The SteelSeries Arctis 1 are decent gaming headphones that have good audio quality and a great sounding microphone. However, they are the entry-level model of the Arctis lineup from SteelSeries, and it shows when it comes to their build quality. The Arctis 1 feel plasticky and fairly fragile, and don't support the SteelSeries Engine for customization options. On the upside, they are very lightweight, and thanks to their 1/8” TRRS connector they offer audio and microphone support on pretty much all gaming platforms. They can be a good option for people who are looking for a straightforward and versatile headset.
The SteelSeries Arctis 1 are one of the cheapest-feeling gaming headphones in the Arctis lineup. They have a low-end plastic build that doesn’t feel very durable. On the upside, they feel quite comfortable, lightweight, and have a straightforward but useful control scheme for gamers. Overall, the Arctis 1 is an entry-level gaming headset from SteelSeries, which shows in their cheap plasticky build, but they're still a versatile option for casual use thanks to their 1/8" connector that can be used on all gaming platforms and phones. Their mic is also detachable, making them more outdoor-friendly.
The Arctis 1 look similar to the rest of the Arctis lineup, but in a much cheaper look and a slightly different design for the headband. The headset is made of thin plastic that feels fragile. The headband’s design resembles more straightforward headphones and doesn’t have styled joints and yolks like the other Arctis headsets. The padding of the ear cups is made from a mesh-like fabric just like the rest of the lineup. They also have a detachable boom mic that can give them a more outdoor-friendly style.
The Arctis 1 are fairly comfortable gaming headphones. The padding is quite similar to the other Arctis headsets but feels a bit less cushiony. They feel quite light on the head, but like most gaming headphones, they are rather bulky. Unfortunately, the cups are on the shallow side and your ears might touch the drivers, which can get fatiguing after a while. On the upside, the headband is decent and distributes the weight of the headphones effectively. The cups also have a good range of motion and you should be able to find a good fit quite easily.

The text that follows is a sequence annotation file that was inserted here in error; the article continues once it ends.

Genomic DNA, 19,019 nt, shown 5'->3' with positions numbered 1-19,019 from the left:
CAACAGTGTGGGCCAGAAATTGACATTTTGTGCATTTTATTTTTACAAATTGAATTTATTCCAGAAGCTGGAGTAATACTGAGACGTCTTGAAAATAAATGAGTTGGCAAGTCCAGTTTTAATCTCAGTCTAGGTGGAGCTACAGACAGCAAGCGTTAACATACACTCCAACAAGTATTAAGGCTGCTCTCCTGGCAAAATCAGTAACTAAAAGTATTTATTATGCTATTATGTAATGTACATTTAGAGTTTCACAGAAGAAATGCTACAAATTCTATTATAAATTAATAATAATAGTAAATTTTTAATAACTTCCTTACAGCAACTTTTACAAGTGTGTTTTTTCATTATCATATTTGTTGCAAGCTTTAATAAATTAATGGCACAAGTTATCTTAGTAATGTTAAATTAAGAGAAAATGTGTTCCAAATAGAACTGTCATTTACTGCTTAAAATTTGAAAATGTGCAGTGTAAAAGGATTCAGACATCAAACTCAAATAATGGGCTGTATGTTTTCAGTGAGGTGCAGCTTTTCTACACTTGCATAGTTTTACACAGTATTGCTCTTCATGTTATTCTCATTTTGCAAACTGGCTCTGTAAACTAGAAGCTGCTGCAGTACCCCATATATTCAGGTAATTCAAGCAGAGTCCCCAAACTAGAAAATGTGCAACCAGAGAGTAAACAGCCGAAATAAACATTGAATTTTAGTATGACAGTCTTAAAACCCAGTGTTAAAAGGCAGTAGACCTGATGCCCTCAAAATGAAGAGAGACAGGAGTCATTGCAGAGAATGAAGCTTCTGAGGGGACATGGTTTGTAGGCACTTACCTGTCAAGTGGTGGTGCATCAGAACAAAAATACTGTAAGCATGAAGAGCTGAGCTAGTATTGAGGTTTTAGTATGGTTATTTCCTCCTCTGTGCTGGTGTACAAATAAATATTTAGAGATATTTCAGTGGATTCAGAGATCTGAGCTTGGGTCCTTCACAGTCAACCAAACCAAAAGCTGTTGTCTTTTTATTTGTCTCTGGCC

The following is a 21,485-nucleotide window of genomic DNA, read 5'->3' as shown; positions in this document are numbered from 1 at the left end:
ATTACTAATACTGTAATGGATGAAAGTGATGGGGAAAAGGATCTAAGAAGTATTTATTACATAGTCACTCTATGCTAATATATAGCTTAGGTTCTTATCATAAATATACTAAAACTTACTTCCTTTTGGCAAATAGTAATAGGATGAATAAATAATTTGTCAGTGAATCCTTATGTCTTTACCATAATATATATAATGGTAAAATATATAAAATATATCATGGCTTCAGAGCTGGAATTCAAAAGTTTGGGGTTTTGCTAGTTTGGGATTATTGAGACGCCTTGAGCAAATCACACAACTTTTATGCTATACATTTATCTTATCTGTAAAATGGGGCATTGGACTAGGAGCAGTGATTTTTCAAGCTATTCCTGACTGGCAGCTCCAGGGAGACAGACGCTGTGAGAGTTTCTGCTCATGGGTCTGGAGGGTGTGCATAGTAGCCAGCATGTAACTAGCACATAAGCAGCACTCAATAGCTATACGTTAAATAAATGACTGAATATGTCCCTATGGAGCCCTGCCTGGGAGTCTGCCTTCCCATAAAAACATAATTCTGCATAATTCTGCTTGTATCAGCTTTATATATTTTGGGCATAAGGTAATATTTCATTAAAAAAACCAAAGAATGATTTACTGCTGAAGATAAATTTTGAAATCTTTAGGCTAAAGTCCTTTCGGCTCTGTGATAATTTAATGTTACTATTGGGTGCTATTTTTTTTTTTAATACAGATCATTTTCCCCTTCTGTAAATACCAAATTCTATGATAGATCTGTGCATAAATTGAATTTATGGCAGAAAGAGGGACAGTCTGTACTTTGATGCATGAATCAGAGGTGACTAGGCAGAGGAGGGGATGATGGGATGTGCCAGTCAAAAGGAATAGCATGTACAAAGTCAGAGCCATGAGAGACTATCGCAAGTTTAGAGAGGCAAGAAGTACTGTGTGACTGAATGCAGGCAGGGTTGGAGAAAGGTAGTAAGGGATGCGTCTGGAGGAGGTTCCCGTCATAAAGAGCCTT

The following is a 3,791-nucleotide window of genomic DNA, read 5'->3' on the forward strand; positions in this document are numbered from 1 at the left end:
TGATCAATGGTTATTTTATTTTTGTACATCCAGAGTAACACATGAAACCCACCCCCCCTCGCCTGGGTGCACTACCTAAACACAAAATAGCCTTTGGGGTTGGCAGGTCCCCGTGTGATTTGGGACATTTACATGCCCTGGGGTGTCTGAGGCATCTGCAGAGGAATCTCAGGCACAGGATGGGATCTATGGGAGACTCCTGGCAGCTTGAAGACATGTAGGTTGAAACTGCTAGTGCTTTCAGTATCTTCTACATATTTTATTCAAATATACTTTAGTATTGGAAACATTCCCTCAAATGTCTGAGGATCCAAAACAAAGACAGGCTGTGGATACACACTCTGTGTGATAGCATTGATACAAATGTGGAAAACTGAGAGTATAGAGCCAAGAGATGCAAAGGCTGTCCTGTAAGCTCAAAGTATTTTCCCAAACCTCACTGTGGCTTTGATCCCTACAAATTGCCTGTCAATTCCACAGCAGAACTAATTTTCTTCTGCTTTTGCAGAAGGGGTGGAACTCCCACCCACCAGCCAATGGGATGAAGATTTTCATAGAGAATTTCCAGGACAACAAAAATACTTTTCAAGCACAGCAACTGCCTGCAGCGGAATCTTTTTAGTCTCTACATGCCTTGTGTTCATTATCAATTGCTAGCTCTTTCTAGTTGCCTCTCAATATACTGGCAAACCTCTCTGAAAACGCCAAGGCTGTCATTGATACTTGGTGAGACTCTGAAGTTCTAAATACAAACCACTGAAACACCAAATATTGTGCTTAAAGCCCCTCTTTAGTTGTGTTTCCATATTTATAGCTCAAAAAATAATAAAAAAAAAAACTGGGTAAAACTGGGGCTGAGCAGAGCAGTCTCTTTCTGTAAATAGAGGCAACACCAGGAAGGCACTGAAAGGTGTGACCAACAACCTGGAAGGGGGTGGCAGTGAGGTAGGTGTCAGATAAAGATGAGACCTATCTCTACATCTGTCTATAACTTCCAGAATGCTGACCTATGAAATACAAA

The control scheme of the Arctis 1 is very simple and effective. On the left cup, you get a volume wheel and a mic-mute switch. The wheel is easy to use and stops scrolling when you reach the minimum or maximum volume, but it doesn’t have notches. The mic-mute switch is quite easy to use, too, but it might be a bit harder to know which setting you're on without taking the headphones off. Other similar Arctis headsets have a mic-mute button, which makes it easier to know if your mic is muted or not. Unfortunately, if you were to use these with your phone, you won’t be able to control your music or take calls directly on the headset.
These headphones aren’t the most breathable and shouldn’t be used during physical activity. You will feel a noticeable difference in temperature, and they will make you sweat more than usual if you wear them while working out. However, the breathable and porous pads help a bit, so this shouldn’t be an issue during casual gaming sessions.
Like most gaming headphones, the SteelSeries Arctis 1 are quite bulky and aren’t easy to carry around. They have large cups that don’t fold into a more portable format, but they do rotate to lay flat, which makes them a bit easier to slide inside a bag, but they would have a bigger footprint on a desk. They also don’t come with a traveling case to protect them. On the upside, since they're gaming headphones, you shouldn’t be on the move too often with them, since they’re more likely to stay around your gaming setup most of the time.